Scientists do not fully understand the nature of this layer, and the few published resources on this subject only speculate that performance restoration with cycling is connected to the removal of the passivation layer. Some scientists outright deny the existence of the IPF, saying that the idea is highly speculative and inconsistent with existing studies. Whatever the outcome on the passivation of Li-ion may be, there is no parallel to the "memorty" effect with NiCd batteries that require periodic cycling to prevent capacity loss. The symptoms may appear similar but the mechanics are different. Nor can the effect be compared to sulfationof lead acid batteries.

A well-known layer that builds up on the anode is the solid electrolyte solid electrolyte interface (SEI). SEI is an electrical insulation but has sufficient ionic conductivity to allow the battery to function normally. While the SEI layer lowers the capacity, it also protects the battery. Without SEI, Li-ion might not get the longevity that it has. (See BU-307: How does Electrolyte Work?) 

The SEI layer develops as part of a formation process and manufacturers take great care to do this right, as a batched job can cause permanent capacity loss and a rise in internal resistance. The process includes several cycles, float charges at elevated temperatures and rest periods that can take many weeks to complete. This formation period also provides quality control and assists in cell matching, as well as observing self-discharge by measuring the cell voltage after a rest. High self-discharge hints to impurity as part of a potential manufacturing defect.  

Electrolyte oxidation (EO) also occurs on the cathode. This causes a permanent capacity loss and increases the internal resistance. No remedy exists to remove the layer once formed but electrolyte additives lessen the impact. Keeping Li-ion at a voltage above 4.10V/cell while at an elevated temperature promotes electrolyte oxidation. Field observation shows that the combination of heat and high voltage can stress Li-ion more than harsh cycling.

Lithium-ion is a very clean system that does not need additional priming once it leaves the factory, nor does it require the level of maintenance that nickel-based batteries do. Additional formatting makes little difference because the maximum capacity is available right from the beginning, (the exception may be a small capacity gain after a long storage). A full discharge does not improve the capacity once the battery has faded — a low capacity signals the end of life. A discharge/charge may calibrate a “smart” battery but this does little to improve the chemical battery. (See BU-601:Inner Working of a Smart Battery.)  Instructions recommending charging a new Li-ion for 8 hours are written off as “old school,” a left-over from the old nickel battery days.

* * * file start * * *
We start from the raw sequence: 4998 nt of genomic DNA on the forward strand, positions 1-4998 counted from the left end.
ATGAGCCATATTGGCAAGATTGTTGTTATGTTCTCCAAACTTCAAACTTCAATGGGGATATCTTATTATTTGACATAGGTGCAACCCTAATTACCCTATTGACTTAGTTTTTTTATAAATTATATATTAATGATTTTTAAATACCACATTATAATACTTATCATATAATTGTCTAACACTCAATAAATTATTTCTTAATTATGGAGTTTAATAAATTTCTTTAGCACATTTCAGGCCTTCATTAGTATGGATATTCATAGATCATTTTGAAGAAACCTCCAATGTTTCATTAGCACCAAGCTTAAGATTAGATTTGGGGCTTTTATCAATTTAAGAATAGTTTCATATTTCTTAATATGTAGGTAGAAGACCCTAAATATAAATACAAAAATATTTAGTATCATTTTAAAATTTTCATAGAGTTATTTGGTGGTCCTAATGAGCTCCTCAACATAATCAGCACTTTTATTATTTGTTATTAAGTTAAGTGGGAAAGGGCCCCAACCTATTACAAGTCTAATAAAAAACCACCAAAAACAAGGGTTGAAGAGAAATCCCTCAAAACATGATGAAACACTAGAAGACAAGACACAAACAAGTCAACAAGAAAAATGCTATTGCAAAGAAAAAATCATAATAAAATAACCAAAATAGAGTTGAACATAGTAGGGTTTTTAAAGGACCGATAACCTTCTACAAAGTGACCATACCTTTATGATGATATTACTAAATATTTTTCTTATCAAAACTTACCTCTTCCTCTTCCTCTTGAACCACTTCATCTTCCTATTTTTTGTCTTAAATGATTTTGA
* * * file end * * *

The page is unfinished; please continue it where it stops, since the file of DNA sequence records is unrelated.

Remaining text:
Non-rechargeable Lithium

Primary lithium batteries, such as lithium-thionyl chloride (LTC), benefit from passivation in storage. Passivation is a thin layer that forms as part of a reaction between the electrolyte, the lithium anode and the carbon-based cathode. (Note that the anode of a primary lithium battery is lithium and the cathode is graphite, the reverse of Li-ion.)

Without this layer, most lithium batteries could not function because the lithium would cause a rapid self-discharge and degrade the battery quickly. Battery scientists even say that the battery would explode without the formation of lithium chloride layers and that the passivation layer is responsible for the battery's existence and the ability to store for 10 years.

Temperature and state-of-charge promote the buildup of the passivation layer. A fully charged LTC is harder to depassivate after long storage than one that was kept at a low charge. While LTC should be stored at cool temperatures, depassivation works better when warm as the increased thermal conductivity and mobility of the ions helps in the process.

CAUTION Do not apply physical tension or excessive heat to the battery. Explosions due to careless handling have caused serious injuries to workers..

The passivation layer causes a voltage delay when first applying a load to the battery, and Figure 2 illustrates the drop and recovery with batteries affected by different passivation levels. Battery A demonstrates a minimal voltage drop while Battery C needs time to recover.


Figure 2: Voltage behavior when applying a load to a passivated battery.
Battery A has mild passivation, B takes longer to restore, and C is affected the most.
Courtesy EE Times

LTC in devices drawing very low current, such as a sensor for a road toll or metering, may develop a passivation layer that can lead to malfunction, and heat promotes such growth. This can often be solved by adding a large capacitor in parallel with the battery. The battery that has developed a high internal resistance is still capable of charging the capacitor to deliver the occasional high pulses; the standby time in between is devoted to recharging the capacitor.

To assist in sulfation prevention during storage, some lithium batteries are shipped with a 36kΩ resistor to serve as a parasitic load. The steady low discharge current prevents the layer from growing too thick, but this will reduce the storage life. After 2-year storage with the 36kΩ resistor, the batteries are said to still have 90 percent capacity. Another remedy is attaching a device that applies periodic discharge pulses during storage.

Not all primary lithium batteries recover when installed in a device and when a load is applied. The current may be too low to reverse the passivation. It is also possible that the equipment rejects a passivated battery as being low state-of-charge or defective. Many of these batteries can be prepared with a battery analyzer (Cadex) by applying a controlled load. The analyzer then verifies proper function before engaging the battery in the field.

The required discharge current for depassivation is a C-rate of 1C to 3C (1 to 3 times of the rated capacity). The cell voltage must recover to 3.2V when applying the load; the service time is typically 20 seconds. The process can be repeated but it should take no longer than 5 minutes. With a load of 1C, the voltage of a correctly functioning cell should stay above 3.0V. A drop to below 2.7V means end-of-life. (See BU-106 :Primary Batteries) 

These lithium-metal batteries have high lithium content and must follow more stringent shipping requirements than Li-ion of the same Ah. (See BU-704A: Shipping Lithium-based Batteries by air) Because of the high specific energy, special care must be taken in handling these cells.